I felt quite embarrassed by this because he was nominally correct. I had overlooked this passage. On the other hand, his long-winded response did not address the substance of my comment. Did these throw-away lines really adequately rebut the assertion that the Stone Table was not logically integrated into the Narnian mythos? I thought (and still think) not. I also felt (perhaps unfairly to him) that he had cherry-picked my version of the question because of this noted flaw. Otherwise, he might have addressed the substance rather than the technicality.

At any rate, because of the nature of the online interface (the instructor is broadcasting video & audio, but students can only type text directly to the instructor who may or may not notice), I did not feel capable to respond. In a typical classroom, it would be easy for me to interrupt and clarify or amend my question as necessary to facilitate real dialog. Instead, I felt that I had blundered into a rhetorical trap, without ability to confute, and with the knowledge that the poor presentation of my view would be disseminated indefinitely. Obviously, this bothered me so much that I still think about it three years later.

[Update: It has been pointed out to me that the above is poorly stated. My intent was not to ascribe intention but to explain how I felt from my point of view—a distinction I obviously failed to communicate. Certainly the lecturer deserves not only the benefit of the doubt on this point, but my explicit statement that in my experience he is not the sort of person who would intentionally make a student feel that way, which is why this post has now been edited to remove identifying information.]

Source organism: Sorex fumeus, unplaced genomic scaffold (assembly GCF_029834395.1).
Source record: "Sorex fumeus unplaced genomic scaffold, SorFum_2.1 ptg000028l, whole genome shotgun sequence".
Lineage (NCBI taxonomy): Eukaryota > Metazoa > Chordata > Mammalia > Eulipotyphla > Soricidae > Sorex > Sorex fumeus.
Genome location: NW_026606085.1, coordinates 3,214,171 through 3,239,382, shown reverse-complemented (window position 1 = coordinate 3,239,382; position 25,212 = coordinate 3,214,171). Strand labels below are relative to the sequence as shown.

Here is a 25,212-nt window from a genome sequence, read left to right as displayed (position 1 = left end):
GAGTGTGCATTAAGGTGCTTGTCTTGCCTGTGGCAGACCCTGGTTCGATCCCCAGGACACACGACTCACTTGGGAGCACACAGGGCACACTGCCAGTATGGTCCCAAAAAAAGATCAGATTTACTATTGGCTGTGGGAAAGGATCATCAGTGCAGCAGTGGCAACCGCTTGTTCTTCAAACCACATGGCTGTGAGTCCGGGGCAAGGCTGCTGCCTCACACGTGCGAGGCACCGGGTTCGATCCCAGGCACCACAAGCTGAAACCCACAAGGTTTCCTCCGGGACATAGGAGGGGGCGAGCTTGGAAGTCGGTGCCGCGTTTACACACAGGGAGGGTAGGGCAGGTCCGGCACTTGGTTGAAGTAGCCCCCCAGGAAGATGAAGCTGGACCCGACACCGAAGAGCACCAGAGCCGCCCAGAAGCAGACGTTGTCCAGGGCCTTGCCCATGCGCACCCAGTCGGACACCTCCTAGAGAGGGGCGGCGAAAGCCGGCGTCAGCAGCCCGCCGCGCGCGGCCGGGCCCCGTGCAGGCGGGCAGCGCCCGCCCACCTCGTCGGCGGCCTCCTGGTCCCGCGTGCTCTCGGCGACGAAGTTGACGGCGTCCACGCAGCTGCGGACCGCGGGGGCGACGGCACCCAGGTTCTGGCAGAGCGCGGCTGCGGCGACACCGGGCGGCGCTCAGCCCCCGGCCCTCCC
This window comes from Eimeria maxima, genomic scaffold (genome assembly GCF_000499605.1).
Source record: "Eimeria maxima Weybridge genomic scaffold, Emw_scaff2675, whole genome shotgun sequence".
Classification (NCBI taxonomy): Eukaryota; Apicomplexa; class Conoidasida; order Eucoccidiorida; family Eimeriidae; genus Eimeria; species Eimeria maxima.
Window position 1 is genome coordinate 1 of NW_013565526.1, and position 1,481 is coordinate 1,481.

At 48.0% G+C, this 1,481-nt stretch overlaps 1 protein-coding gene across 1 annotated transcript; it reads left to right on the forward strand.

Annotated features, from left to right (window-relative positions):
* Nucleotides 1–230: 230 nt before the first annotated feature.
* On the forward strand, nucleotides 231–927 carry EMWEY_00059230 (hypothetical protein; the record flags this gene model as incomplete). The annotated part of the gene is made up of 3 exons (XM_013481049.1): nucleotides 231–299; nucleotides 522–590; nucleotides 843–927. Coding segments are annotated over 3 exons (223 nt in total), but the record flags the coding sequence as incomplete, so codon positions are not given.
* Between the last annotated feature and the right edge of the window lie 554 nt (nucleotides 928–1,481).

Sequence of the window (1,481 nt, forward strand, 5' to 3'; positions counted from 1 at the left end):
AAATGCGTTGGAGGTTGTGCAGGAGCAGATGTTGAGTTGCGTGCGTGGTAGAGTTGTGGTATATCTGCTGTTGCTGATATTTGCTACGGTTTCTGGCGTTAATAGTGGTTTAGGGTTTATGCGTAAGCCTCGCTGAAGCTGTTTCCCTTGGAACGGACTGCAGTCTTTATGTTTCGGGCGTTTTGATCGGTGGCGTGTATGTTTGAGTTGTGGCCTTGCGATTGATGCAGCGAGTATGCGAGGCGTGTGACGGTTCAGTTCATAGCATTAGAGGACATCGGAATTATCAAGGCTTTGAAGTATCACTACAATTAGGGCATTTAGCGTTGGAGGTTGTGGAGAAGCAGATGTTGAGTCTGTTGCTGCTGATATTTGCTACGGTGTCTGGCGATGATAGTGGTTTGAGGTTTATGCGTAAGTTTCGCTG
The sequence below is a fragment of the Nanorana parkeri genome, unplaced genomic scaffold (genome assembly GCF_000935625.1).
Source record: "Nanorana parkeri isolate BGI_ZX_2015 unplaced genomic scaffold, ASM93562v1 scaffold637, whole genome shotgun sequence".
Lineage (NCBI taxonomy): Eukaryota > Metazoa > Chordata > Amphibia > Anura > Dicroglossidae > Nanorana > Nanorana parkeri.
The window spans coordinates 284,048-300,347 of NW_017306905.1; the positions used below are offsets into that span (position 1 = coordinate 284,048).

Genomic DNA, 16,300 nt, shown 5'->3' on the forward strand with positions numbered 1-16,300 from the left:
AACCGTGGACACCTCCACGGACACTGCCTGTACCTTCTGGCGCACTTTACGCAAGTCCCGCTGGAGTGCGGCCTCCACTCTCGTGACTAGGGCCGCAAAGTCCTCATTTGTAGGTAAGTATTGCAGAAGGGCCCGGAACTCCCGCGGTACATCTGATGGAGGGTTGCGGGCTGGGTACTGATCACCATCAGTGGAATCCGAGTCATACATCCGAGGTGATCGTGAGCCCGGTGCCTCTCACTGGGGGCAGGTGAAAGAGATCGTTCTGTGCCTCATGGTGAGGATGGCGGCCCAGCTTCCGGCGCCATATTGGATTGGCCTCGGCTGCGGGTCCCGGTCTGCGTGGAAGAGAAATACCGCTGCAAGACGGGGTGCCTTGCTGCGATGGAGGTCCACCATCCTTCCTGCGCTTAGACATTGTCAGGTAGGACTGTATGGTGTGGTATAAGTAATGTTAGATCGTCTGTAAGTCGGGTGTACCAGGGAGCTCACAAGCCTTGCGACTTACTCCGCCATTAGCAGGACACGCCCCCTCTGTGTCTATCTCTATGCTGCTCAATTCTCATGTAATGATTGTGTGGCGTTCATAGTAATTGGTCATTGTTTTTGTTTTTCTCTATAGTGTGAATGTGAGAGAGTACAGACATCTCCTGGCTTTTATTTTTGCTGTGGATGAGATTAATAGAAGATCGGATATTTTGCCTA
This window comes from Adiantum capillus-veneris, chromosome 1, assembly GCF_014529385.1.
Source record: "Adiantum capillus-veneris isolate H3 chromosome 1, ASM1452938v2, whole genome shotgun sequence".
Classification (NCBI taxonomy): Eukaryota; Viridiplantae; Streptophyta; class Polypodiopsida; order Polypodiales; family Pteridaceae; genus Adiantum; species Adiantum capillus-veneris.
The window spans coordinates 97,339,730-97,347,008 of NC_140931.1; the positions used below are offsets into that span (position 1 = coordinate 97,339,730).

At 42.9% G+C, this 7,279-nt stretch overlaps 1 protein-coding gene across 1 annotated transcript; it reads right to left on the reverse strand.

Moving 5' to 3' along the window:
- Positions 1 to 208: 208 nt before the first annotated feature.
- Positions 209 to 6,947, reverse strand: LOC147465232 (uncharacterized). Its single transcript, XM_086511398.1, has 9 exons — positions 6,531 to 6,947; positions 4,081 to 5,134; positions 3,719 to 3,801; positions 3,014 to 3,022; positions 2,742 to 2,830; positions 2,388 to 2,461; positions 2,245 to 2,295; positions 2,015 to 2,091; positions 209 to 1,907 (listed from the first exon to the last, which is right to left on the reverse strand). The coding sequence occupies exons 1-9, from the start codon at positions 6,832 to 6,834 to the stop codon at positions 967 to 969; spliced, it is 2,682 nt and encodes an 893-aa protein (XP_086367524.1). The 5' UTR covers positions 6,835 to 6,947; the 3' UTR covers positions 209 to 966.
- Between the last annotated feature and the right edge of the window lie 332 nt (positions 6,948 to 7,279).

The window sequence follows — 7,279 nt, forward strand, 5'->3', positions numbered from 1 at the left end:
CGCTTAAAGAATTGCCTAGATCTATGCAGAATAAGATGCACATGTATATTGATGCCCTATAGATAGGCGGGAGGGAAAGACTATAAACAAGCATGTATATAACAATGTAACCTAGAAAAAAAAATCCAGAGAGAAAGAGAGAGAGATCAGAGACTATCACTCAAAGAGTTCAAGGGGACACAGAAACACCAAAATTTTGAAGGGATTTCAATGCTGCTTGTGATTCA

That is where it had always been done before.

Contrary to the lecturer’s contention, this little passage solves nothing at all. Granted, it does contradict my snark that the Stone Table was unused–we learn that it has been used to sacrifice traitors before. Ok, so what? It explains nothing while heaping on loads of additional questions. Go ahead and transfer all of my comments in regards to Edmund’s/Aslan’s sacrifice to the earlier (unknown) sacrificial victims. Who were those victims? Why didn’t Aslan save them like he did Edmund? Why have a convoluted “traitor clause” as the world’s foundational law? None of this is explained here or in the creation myth in The Magician’s Nephew.

In fact, there are no satifying answers to these questions because CSL borrowed these ideas wholesale from Christianity where people have been dissatisfied with the proposed solutions since Jesus’ death. Why would the Emperor Beyond the Sea make such a dumbass law? Why intervene now for Edmund and not earlier for the poor bastards already sacrificed? The story only makes any sense if you already know the Christian dogma and don’t ask the questions you know you shouldn’t ask in Sunday school.

If he thought my question was out of bounds because it touched on religious themes (odd for a CSL course, but understandable), then he should have just said that (which he did on a different occasion which I might blog about another time). If it was in-bounds, then I think my point was unfairly dodged.